I thank the Secretary of State for taking time last week to visit the Peterborough City hospital and to praise the magnificent staff there, who are labouring under a £35 million annual private finance initiative millstone. Is the wider context not that we would have a lot more money to spend on front-line care if we did not have to deal with a poisonous legacy from Labour of £64 billion of appalling PFI contracts in the NHS?
My hon. Friend is absolutely right. I was incredibly impressed with the staff I met at Peterborough hospital—there was incredible commitment to patients and some fantastic work going on in the oncology and renal departments, which I visited. He is right: PFI was a disastrous mistake, saddling hospitals up and down the country with huge amounts of debt, which cannot now be put into front-line patient care. We are doing everything we can to sort that out and not repeat those mistakes.
My right hon. Friend will be aware that the NHS spends only about £400 million a year on homeopathic medicine and treatments through the 400 doctors who have trained in homeopathy and are members of the faculty. If he wants to reduce antibiotic prescribing, may I suggest that he increases that budget, because there are very good scientific trials now showing that upper respiratory tract infections can be treated using homeopathic medicine? May I write to him about that?
May I commend my hon. Friend for his great persistence in flying the flag for homeopathic medicine? While we must always follow the science in the way we spend our money on medicines, as I know he agrees, he is right to highlight the threat of antibiotic resistance and the need to be open to every possible way of reducing it.
Today I publish my first annual report as Chair of the Public Accounts Committee, in which I conclude that there is a sustainability crisis in the funding of the NHS. Surely the Secretary of State will agree—he has made some comments in the media that suggest he is becoming aware of this—that he will need to lobby the Chancellor for a better settlement in the autumn statement. Will he update the House on his negotiations?
I am sorry to disappoint the hon. Lady but I do not update the House on Government discussions which happen in the run-up to every Budget and autumn statement. What I would say to the hon. Lady is that I am not someone who believes that the financial pressures that undoubtedly exist in the NHS and social care system threaten the fundamental model of the NHS. What they remind us all of is that what we need in this country is a strong economy that will allow us to continue funding the NHS and social care systems as we cope with the pressures of an elderly population. That, for me, is the most important challenge—the economic challenge that will allow us to fund the NHS.
As ever, my hon. Friend speaks wisely. Thanks to this Government, health spending in England is up by 10.1% in cash terms—4.6% in real terms—since 2010. That is double the cash increase in Scotland and three times the cash increase in Wales. Other parties talk about funding the NHS, but Conservatives say that actions speak louder than words.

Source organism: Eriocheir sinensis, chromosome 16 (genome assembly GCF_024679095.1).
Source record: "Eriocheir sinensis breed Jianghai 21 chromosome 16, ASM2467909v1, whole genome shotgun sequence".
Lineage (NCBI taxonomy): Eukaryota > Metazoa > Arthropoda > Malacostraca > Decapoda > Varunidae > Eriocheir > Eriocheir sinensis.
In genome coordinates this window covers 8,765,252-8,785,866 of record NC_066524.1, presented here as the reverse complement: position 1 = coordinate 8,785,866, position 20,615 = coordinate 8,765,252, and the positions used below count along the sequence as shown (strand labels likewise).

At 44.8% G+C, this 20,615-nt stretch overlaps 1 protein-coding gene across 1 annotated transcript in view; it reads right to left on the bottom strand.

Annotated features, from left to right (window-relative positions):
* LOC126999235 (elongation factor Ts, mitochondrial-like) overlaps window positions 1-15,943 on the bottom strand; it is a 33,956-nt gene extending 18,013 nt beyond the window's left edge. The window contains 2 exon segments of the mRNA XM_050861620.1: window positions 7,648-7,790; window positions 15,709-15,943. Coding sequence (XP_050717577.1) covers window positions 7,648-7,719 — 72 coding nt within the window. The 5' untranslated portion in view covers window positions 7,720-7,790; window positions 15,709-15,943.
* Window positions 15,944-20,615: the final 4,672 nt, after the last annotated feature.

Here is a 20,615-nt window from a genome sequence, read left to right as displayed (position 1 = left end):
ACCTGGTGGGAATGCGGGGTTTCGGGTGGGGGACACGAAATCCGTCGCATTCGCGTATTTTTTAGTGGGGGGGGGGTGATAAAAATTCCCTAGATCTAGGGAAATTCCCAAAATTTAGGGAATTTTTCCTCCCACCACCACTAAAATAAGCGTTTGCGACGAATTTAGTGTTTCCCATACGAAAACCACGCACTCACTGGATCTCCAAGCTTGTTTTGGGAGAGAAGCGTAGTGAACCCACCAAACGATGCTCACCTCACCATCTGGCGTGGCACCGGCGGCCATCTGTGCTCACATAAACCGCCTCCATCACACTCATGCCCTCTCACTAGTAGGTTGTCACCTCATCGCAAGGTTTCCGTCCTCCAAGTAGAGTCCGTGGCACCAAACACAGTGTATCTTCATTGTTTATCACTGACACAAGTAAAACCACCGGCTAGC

But we have seen public health budgets cut and social care budgets cut, and I can now tell the House that the maintenance budgets have been cut. In fact, the backlog of high-risk maintenance facing the NHS has soared by 69% in the past year. In London alone, the high-risk backlog has grown by £338 million; across the country the figure is nearly £5 billion. NHS finances are so stretched that even the most urgent repairs are being left undone. Is this what the Secretary of State meant when he said that he is giving the NHS the money it asked for?
I know that the hon. Gentleman has only been shadow Health Secretary for a while, but may I ask him to cast his mind back to 2010, when the party that wanted to cut the NHS budget was not the Conservative party but Labour? In 2015, his party turned its back on the five year forward view and said it would increase funding not by £8 billion but by just £2.5 billion. It is not enough to found the NHS—you have got to fund it.
Order. These exchanges, not untypically, are taking far too long, and part of the reason for that is that the Secretary of State keeps dilating on the policies of the Labour party. If he does so again, I will sit him down straight away. [Interruption.] Order. There are a lot of colleagues who want to ask questions. We want to hear about Government policy, not that of the Opposition. I have said it, it is clear— please heed it.
Thank you, Mr Speaker.
If everything is so rosy with the NHS’s finances, why did Simon Stevens say just a couple of weeks ago that
“2018-19 will be the most pressurised year for us, where we will actually have negative per-person NHS funding growth in England”— in other words, that NHS spending per head will be falling? The number of patients waiting longer than four hours in A&Es has increased. The number of days lost to delayed discharge has increased. The number of people waiting more than 62 days to start cancer treatment following referral has increased. Should not the Secretary of State do his job and make sure that next week’s autumn statement delivers the money that the NHS urgently needs?
Unlike other parties in this House, we have been increasing funding for the NHS. Thanks to that, we are now funding the NHS in England at a 10% higher proportion of GDP than the OECD average, and we are in line with the western European average because of our commitment. These are difficult financial times and there is financial pressure, but this Government have been saying that despite that financial pressure we must make sure that the NHS continues to offer safe, high-quality care—and that is our focus.